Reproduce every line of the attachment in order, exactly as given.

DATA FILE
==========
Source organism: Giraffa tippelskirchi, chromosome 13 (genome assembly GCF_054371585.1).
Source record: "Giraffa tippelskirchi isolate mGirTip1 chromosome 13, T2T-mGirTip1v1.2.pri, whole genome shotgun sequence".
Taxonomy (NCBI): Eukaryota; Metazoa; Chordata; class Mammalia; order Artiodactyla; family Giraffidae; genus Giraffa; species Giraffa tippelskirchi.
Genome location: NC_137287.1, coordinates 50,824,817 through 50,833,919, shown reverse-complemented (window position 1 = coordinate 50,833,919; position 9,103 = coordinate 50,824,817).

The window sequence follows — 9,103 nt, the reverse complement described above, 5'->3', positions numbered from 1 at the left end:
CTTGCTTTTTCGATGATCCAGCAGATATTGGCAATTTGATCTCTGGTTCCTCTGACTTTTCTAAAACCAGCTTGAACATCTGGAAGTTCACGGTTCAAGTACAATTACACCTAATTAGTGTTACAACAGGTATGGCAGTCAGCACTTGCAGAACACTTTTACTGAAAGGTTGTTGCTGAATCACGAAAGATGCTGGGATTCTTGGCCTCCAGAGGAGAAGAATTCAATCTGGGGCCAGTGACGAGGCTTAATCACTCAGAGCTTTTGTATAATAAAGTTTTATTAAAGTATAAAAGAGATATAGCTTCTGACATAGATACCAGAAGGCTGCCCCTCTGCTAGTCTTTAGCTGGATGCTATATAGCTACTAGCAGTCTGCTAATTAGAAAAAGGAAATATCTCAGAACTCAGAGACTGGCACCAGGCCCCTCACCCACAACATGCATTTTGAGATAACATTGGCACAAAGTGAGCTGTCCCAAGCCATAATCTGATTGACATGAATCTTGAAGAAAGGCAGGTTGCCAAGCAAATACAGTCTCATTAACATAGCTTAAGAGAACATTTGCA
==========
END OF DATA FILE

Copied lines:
Source organism: Giraffa tippelskirchi, chromosome 13 (genome assembly GCF_054371585.1).
Source record: "Giraffa tippelskirchi isolate mGirTip1 chromosome 13, T2T-mGirTip1v1.2.pri, whole genome shotgun sequence".
Taxonomy (NCBI): Eukaryota; Metazoa; Chordata; class Mammalia; order Artiodactyla; family Giraffidae; genus Giraffa; species Giraffa tippelskirchi.
Genome location: NC_137287.1, coordinates 50,824,817 through 50,833,919, shown reverse-complemented (window position 1 = coordinate 50,833,919; position 9,103 = coordinate 50,824,817).

The window sequence follows — 9,103 nt, the reverse complement described above, 5'->3', positions numbered from 1 at the left end:
CTTGCTTTTTCGATGATCCAGCAGATATTGGCAATTTGATCTCTGGTTCCTCTGACTTTTCTAAAACCAGCTTGAACATCTGGAAGTTCACGGTTCAAGTACAATTACACCTAATTAGTGTTACAACAGGTATGGCAGTCAGCACTTGCAGAACACTTTTACTGAAAGGTTGTTGCTGAATCACGAAAGATGCTGGGATTCTTGGCCTCCAGAGGAGAAGAATTCAATCTGGGGCCAGTGACGAGGCTTAATCACTCAGAGCTTTTGTATAATAAAGTTTTATTAAAGTATAAAAGAGATATAGCTTCTGACATAGATACCAGAAGGCTGCCCCTCTGCTAGTCTTTAGCTGGATGCTATATAGCTACTAGCAGTCTGCTAATTAGAAAAAGGAAATATCTCAGAACTCAGAGACTGGCACCAGGCCCCTCACCCACAACATGCATTTTGAGATAACATTGGCACAAAGTGAGCTGTCCCAAGCCATAATCTGATTGACATGAATCTTGAAGAAAGGCAGGTTGCCAAGCAAATACAGTCTCATTAACATAGCTTAAGAGAACATTTGCA